And you know who almost did run the table? San Diego State. The Mountain West had been a multi-bid conference in past years, but it’s a little down this year. But still, the Aztecs went 16-2 after winning the first 11 conference games to open the season. You know how hard it is to play in the high altitudes of Laramie and Albuquerque and in as disparate places as Boise, Fresno and Las Vegas? If you put Kansas, Michigan State or North Carolina in the MWC this year, they’d be hard pressed to top San Diego State’s 16-2 mark.

But the committee doesn’t care about any of that. All it wants to do is pick warts from the resumes of non-power programs. If they had quality wins, then it’s the bad losses that did them in (Monmouth). If they don’t have many bad losses, then it’s their non-conference schedule that’s not up to snuff (St. Mary’s). Or it’s just too much or not enough of either (St. Bonaventure).

So what we’re left with is seven teams apiece from the Big 12, Big Ten, ACC and Pac-12. Yeah, we can’t get enough of Jim Boeheim, Kevin Stallings or Jamie Dixon. Who needs to see Cinderellas when you can have all those ugly and whiny stepsisters at the ball?

The committee seems to forget that Madness became an essential part of March precisely because Valpo knocked out Ole Miss on an impossible buzzer-beater, Florida Gulf Coast dunked its way to two upset victories, George Mason made it all the way to the Final Four, Butler played in back-to-back title games, and Princeton came within a last-second jumper to slay mighty Georgetown.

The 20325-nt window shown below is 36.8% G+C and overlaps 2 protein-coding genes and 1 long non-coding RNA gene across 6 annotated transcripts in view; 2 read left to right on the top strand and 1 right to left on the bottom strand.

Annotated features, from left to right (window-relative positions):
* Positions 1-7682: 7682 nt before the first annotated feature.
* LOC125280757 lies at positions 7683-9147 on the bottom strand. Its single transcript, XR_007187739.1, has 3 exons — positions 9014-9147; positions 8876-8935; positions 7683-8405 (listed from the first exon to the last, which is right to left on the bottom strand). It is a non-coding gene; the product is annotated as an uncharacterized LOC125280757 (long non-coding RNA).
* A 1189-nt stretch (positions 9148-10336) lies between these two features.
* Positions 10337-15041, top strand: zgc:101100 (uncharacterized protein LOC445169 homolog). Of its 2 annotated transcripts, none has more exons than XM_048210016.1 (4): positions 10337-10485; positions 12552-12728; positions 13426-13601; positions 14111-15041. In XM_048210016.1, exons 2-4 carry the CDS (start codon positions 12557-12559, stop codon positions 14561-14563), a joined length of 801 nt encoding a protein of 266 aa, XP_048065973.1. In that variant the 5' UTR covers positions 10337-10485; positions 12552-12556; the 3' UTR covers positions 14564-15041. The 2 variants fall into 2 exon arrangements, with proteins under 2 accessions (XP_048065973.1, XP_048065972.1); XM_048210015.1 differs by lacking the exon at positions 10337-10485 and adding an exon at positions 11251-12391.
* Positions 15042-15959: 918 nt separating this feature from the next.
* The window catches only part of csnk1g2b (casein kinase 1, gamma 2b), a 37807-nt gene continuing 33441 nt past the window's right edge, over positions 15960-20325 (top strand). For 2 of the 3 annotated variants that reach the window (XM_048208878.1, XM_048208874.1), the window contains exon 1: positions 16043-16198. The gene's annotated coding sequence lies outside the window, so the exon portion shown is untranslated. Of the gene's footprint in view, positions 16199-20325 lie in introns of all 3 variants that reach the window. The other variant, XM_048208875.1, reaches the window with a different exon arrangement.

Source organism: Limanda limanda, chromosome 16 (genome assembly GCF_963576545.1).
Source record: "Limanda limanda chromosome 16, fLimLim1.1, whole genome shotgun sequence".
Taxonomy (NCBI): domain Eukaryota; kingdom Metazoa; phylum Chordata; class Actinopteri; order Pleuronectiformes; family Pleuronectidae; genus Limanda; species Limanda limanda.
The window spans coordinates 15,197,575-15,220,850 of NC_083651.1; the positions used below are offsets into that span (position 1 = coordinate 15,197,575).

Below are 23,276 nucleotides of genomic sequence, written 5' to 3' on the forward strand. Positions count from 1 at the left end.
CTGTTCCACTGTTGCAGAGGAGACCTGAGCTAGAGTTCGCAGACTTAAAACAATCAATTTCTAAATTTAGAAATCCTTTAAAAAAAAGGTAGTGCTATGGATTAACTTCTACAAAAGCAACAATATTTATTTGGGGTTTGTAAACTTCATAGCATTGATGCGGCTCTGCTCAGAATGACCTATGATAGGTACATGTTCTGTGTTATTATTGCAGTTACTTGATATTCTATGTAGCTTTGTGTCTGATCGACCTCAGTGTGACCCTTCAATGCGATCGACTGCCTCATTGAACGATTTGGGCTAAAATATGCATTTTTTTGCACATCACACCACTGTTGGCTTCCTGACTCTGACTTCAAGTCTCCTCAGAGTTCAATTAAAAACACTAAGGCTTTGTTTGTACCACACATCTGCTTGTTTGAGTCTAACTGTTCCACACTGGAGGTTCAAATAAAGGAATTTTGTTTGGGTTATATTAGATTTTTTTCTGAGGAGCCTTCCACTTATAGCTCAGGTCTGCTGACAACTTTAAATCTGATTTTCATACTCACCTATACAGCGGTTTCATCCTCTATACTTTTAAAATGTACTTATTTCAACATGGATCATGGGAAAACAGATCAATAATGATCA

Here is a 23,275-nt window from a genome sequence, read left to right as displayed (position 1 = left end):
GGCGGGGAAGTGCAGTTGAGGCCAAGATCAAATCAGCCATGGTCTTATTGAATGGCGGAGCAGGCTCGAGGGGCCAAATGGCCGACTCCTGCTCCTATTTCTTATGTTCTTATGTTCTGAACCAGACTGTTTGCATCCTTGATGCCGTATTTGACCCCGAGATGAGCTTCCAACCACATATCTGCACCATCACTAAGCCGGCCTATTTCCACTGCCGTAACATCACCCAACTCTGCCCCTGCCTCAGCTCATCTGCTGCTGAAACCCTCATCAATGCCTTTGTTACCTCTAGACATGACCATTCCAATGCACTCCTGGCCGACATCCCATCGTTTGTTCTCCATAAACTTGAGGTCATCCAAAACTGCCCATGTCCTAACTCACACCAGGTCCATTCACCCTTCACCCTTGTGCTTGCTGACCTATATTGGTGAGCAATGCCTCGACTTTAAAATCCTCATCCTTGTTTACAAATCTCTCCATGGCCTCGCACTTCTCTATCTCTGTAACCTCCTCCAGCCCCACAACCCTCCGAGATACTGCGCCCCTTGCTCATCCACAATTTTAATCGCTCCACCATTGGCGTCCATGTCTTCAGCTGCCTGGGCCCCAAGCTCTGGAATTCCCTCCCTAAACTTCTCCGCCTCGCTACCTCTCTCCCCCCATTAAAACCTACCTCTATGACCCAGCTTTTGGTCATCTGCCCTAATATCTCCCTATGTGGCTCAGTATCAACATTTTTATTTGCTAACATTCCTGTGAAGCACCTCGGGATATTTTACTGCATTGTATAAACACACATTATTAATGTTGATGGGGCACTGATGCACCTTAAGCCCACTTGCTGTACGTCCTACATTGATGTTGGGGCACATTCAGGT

Nah, who needs that kind of romanticism? Instead of fourth-year seniors who bring something special in one last organized basketball game before they move on to something other than sports, we’ll see more one-and-dones with agents ready with the paperwork and cash on their way out of the arena. Instead of hearing stories about a unique campus that’s the fabric of Americana, we’ll get more of power conference infomercials on how much they’re spending on their spanking new athletic lounges.

And please, please spare us the bull manure about which teams were more “deserving.” The selection of the final tournament teams is entirely subjective as you can use any metric or analytic tool to justify the inclusion or exclusion of any team that’s on the bubble. When the tournament was expanded by four teams to increase the number of at-large bids, is it really for the purpose of adding more big-conference mediocrity?

Apparently so, to this selection committee. In the world of Castiglione and Co., the three little pigs must be devoured by the big bad wolf, Hansel and Gretel must be cooked by the witch, and Cinderella? She must be locked away in the attic, never to be seen again.